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amytheorangutan

Wow @Flickserve sounds like you're making really good progress with your shadowing. May I know what material you use for shadowing? Also if you don't mind sharing on the HSK or Beginner to Beyond Advance scale approximately where are you currently?

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Flickserve

@amytheorangutan
 

My level is around HSK 3-4 just by looking at the word list but I know other words which are not on the lists. 
 

I am using glossika material (old mp3 and pdf)  but using them atypically. I put them into anki looking at the English Sentence and then trying to translate into Chinese. Anki has been customised so that when the answer comes, the audio of the chinese sentence will also come up ten times automatically which I shadow.
 

if I am not happy with the shadowing , then Anki has a setting to replay the audio. 
 

if I am happy, e.g. 是黑色的 is pretty easy, then I press the button quickly go to the next sentence. 

 

Most times you hear about people using anki to learn vocabulary. With the auto repeat of the sentence ten times (Which can be increased conveniently), that helps practicing shadowing become a little more efficient. 
 

I did put a lot of work into pronunciation at the early stages of learning mandarin. That Has helped a lot. 

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  • 2 months later...
alantin

Hi all,

 

I just registered wanting to comment on this thread!

 

I've been studying Chinese for about two and half years now. I have mainly done what interested me at any given time, beginning with focusing on pronunciation and tones for a long time, then simple stuff with various apps, took a couple of courses at a local university to get some basics down, used about a year focusing very heavily on the characters and vocabulary lists with Anki, and so on.

 

One thing that I have done for about 1 and half years now is having one or two free talk sessions with italki teachers each week. I'm quite independent and dislike someone else imposing a study program on me so free talk sessions have been perfect for me. From the beginning I have requested the teaches to avoid speaking English to me and I actually prefer it if the teachers English isn't that good.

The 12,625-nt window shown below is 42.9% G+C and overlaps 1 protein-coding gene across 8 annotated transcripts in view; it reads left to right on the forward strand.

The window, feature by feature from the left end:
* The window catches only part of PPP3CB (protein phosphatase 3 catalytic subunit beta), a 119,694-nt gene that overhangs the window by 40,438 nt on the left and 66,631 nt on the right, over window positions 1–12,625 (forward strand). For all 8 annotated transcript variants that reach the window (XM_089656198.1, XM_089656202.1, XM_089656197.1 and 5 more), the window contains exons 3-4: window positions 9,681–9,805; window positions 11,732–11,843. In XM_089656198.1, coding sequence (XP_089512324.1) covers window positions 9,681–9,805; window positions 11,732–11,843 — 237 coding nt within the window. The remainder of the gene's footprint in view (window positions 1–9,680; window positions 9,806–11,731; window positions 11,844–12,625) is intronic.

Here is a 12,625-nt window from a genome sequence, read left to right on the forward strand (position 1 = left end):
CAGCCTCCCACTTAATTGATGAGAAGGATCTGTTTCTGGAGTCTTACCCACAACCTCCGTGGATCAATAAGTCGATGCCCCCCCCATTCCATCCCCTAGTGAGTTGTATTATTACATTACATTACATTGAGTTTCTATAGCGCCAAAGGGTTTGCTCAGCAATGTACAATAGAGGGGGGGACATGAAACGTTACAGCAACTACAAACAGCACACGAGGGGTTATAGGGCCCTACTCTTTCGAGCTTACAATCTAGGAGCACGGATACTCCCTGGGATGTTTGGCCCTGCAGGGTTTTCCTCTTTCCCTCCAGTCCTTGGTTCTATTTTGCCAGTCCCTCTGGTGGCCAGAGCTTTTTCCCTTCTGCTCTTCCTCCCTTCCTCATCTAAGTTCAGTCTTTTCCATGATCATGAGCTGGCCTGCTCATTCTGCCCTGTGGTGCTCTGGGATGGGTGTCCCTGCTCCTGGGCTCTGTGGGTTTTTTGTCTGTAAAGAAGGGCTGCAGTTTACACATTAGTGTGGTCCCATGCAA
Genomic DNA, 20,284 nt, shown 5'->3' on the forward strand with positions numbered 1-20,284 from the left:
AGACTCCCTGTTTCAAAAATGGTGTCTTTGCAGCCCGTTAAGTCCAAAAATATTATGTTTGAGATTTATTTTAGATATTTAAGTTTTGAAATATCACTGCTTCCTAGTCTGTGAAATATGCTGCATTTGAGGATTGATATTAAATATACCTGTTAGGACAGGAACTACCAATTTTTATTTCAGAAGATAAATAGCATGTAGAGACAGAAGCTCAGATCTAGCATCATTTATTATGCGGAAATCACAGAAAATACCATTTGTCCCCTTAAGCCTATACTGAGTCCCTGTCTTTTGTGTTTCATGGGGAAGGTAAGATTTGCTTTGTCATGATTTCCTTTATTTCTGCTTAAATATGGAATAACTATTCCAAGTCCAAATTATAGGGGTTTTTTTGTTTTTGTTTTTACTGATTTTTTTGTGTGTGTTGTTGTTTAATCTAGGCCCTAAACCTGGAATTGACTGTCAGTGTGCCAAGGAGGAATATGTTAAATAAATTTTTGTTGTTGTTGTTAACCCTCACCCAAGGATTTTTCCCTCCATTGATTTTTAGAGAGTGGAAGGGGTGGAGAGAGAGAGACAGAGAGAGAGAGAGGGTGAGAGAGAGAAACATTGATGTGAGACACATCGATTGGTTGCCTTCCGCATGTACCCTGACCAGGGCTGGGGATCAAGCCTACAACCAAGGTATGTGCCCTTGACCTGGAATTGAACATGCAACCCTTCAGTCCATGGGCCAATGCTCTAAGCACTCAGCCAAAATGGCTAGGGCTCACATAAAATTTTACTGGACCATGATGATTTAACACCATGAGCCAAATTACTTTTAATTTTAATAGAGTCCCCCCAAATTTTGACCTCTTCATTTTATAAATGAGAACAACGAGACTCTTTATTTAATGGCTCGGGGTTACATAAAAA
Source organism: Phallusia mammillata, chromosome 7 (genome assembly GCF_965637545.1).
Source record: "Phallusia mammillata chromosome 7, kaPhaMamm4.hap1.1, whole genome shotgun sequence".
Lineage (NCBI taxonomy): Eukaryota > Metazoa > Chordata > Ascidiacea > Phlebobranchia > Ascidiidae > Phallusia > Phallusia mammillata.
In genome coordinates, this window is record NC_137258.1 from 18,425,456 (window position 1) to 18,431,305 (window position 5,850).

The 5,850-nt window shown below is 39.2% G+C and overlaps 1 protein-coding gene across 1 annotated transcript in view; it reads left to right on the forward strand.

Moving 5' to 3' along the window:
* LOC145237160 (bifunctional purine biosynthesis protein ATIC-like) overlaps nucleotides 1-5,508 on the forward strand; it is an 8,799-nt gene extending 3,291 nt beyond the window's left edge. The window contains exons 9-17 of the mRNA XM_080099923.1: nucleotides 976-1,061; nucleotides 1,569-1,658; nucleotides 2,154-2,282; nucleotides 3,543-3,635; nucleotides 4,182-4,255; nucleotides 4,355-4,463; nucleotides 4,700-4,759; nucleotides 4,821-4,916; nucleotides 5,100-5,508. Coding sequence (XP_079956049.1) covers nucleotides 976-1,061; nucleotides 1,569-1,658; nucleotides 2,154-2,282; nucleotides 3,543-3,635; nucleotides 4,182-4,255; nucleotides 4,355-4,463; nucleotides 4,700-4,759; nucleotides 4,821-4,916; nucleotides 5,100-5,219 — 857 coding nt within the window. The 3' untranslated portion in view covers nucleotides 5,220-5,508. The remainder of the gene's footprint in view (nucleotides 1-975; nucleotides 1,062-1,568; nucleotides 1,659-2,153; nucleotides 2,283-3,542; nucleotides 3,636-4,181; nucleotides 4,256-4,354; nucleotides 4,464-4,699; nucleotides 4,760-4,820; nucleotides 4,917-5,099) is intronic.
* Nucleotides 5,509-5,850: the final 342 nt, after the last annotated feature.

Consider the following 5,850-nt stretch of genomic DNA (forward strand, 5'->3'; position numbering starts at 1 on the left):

In the beginning I could hardly speak any Chinese and so I requested the teachers to type sentences out for me in hanzi as we came up with them during the lessons and then I requested them to record those sentences for me so I could make Anki decks which I would then review constantly and often shadow sentences until I could keep up with the audio. After a few months I stopped doing that and instead focused on just free talk and trying to reduce the amount of Engish I used during the lessons. This is quite hard since I still struggle with active vocabulary even though my listening comprehension is quite good. Nowadays my speaking comes and goes and also depends heavily on the tutor and the topic. There are few people who I talk to regularly of whom two stand out.

 

The first is a professional teacher who will very quickly tell me to say the same thing in Chinese if I switch to English. The topics are every day and the teacher speaks a little bit slowly and simply to me. Lately I have had some success holding whole one hour sessions in Chinese with her and she is very good at throwing topics at me and pulling Chinese out of me while giving instant correction. The topics aren't very engaging though...

 

The other one is a PhD student, who speaks 100% Chinese to me and the topics very easily jump to things like the Opium Wars, the development of China in the last 100 years, Belt and Road initiative and Chinese investments abroad, the elections and recent unrest in the US, etc. The topics are very interesting and the lessons are one hour long sessions of her launching a deluge of Chinese at me at a rapid pace which I'm frankly amazed I can usually understand enough of. I probably speak only about 20% Chinese and 80% English during those sessions due to my lack of active vocabulary but these half Chinese half English discussions are very good for my listening comprehension and train me to hear more normal Chinese speech.

 

Lately I began reading my first Chinese book, which is a translation of one of my favorites, and I've asked my teachers to record them reading a couple of pages of it for me, which I have then used for shadowing. I'm currently easing into extensive reading, which I expect to help me broaden my vocabulary, and I think I'm already seeing some improvement in my italki sessions.